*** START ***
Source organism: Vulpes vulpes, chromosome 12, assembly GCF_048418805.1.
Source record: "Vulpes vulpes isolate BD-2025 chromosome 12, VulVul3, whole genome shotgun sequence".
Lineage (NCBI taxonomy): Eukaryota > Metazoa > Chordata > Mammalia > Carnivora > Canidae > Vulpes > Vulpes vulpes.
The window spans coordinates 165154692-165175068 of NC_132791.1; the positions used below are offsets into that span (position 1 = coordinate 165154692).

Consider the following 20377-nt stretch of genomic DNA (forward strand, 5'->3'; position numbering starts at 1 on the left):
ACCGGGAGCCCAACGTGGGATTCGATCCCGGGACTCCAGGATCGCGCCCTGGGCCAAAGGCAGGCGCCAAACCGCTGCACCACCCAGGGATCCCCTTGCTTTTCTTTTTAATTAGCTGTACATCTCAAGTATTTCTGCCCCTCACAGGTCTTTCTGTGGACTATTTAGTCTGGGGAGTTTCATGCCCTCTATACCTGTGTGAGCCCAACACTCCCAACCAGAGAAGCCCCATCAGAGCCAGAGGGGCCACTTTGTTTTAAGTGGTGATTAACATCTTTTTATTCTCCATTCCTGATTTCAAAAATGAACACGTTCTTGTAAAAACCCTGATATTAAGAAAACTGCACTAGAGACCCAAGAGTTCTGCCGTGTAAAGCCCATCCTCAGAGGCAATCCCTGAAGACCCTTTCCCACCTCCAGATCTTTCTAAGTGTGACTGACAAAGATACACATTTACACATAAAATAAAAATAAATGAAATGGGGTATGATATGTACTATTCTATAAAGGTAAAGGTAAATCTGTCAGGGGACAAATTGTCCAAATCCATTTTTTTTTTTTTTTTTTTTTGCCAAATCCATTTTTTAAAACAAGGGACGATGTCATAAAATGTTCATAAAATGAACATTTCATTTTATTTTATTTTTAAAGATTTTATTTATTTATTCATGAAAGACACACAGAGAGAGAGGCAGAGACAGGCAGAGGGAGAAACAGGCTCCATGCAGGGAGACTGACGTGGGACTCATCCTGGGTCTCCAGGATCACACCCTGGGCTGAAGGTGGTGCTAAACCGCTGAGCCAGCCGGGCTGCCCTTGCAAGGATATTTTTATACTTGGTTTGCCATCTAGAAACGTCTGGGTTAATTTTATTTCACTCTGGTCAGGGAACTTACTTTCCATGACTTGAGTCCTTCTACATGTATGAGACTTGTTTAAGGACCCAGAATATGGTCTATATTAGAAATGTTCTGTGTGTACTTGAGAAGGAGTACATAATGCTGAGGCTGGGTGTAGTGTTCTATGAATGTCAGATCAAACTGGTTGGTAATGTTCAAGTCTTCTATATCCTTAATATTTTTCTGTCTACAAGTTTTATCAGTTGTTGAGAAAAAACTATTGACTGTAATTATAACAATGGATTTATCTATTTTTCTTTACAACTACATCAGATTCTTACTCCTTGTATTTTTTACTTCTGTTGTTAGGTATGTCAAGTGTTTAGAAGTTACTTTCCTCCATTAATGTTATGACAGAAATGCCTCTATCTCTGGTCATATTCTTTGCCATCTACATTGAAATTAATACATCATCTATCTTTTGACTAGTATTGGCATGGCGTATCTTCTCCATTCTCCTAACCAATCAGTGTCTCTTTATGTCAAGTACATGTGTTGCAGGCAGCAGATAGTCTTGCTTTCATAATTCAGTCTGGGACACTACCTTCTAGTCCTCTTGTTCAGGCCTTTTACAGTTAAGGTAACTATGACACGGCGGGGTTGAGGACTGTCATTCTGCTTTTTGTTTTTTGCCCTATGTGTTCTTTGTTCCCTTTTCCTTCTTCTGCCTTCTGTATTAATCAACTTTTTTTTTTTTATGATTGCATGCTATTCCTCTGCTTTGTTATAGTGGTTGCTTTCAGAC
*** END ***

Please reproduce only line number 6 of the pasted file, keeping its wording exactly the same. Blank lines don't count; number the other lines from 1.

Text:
ACCGGGAGCCCAACGTGGGATTCGATCCCGGGACTCCAGGATCGCGCCCTGGGCCAAAGGCAGGCGCCAAACCGCTGCACCACCCAGGGATCCCCTTGCTTTTCTTTTTAATTAGCTGTACATCTCAAGTATTTCTGCCCCTCACAGGTCTTTCTGTGGACTATTTAGTCTGGGGAGTTTCATGCCCTCTATACCTGTGTGAGCCCAACACTCCCAACCAGAGAAGCCCCATCAGAGCCAGAGGGGCCACTTTGTTTTAAGTGGTGATTAACATCTTTTTATTCTCCATTCCTGATTTCAAAAATGAACACGTTCTTGTAAAAACCCTGATATTAAGAAAACTGCACTAGAGACCCAAGAGTTCTGCCGTGTAAAGCCCATCCTCAGAGGCAATCCCTGAAGACCCTTTCCCACCTCCAGATCTTTCTAAGTGTGACTGACAAAGATACACATTTACACATAAAATAAAAATAAATGAAATGGGGTATGATATGTACTATTCTATAAAGGTAAAGGTAAATCTGTCAGGGGACAAATTGTCCAAATCCATTTTTTTTTTTTTTTTTTTTTGCCAAATCCATTTTTTAAAACAAGGGACGATGTCATAAAATGTTCATAAAATGAACATTTCATTTTATTTTATTTTTAAAGATTTTATTTATTTATTCATGAAAGACACACAGAGAGAGAGGCAGAGACAGGCAGAGGGAGAAACAGGCTCCATGCAGGGAGACTGACGTGGGACTCATCCTGGGTCTCCAGGATCACACCCTGGGCTGAAGGTGGTGCTAAACCGCTGAGCCAGCCGGGCTGCCCTTGCAAGGATATTTTTATACTTGGTTTGCCATCTAGAAACGTCTGGGTTAATTTTATTTCACTCTGGTCAGGGAACTTACTTTCCATGACTTGAGTCCTTCTACATGTATGAGACTTGTTTAAGGACCCAGAATATGGTCTATATTAGAAATGTTCTGTGTGTACTTGAGAAGGAGTACATAATGCTGAGGCTGGGTGTAGTGTTCTATGAATGTCAGATCAAACTGGTTGGTAATGTTCAAGTCTTCTATATCCTTAATATTTTTCTGTCTACAAGTTTTATCAGTTGTTGAGAAAAAACTATTGACTGTAATTATAACAATGGATTTATCTATTTTTCTTTACAACTACATCAGATTCTTACTCCTTGTATTTTTTACTTCTGTTGTTAGGTATGTCAAGTGTTTAGAAGTTACTTTCCTCCATTAATGTTATGACAGAAATGCCTCTATCTCTGGTCATATTCTTTGCCATCTACATTGAAATTAATACATCATCTATCTTTTGACTAGTATTGGCATGGCGTATCTTCTCCATTCTCCTAACCAATCAGTGTCTCTTTATGTCAAGTACATGTGTTGCAGGCAGCAGATAGTCTTGCTTTCATAATTCAGTCTGGGACACTACCTTCTAGTCCTCTTGTTCAGGCCTTTTACAGTTAAGGTAACTATGACACGGCGGGGTTGAGGACTGTCATTCTGCTTTTTGTTTTTTGCCCTATGTGTTCTTTGTTCCCTTTTCCTTCTTCTGCCTTCTGTATTAATCAACTTTTTTTTTTTTATGATTGCATGCTATTCCTCTGCTTTGTTATAGTGGTTGCTTTCAGAC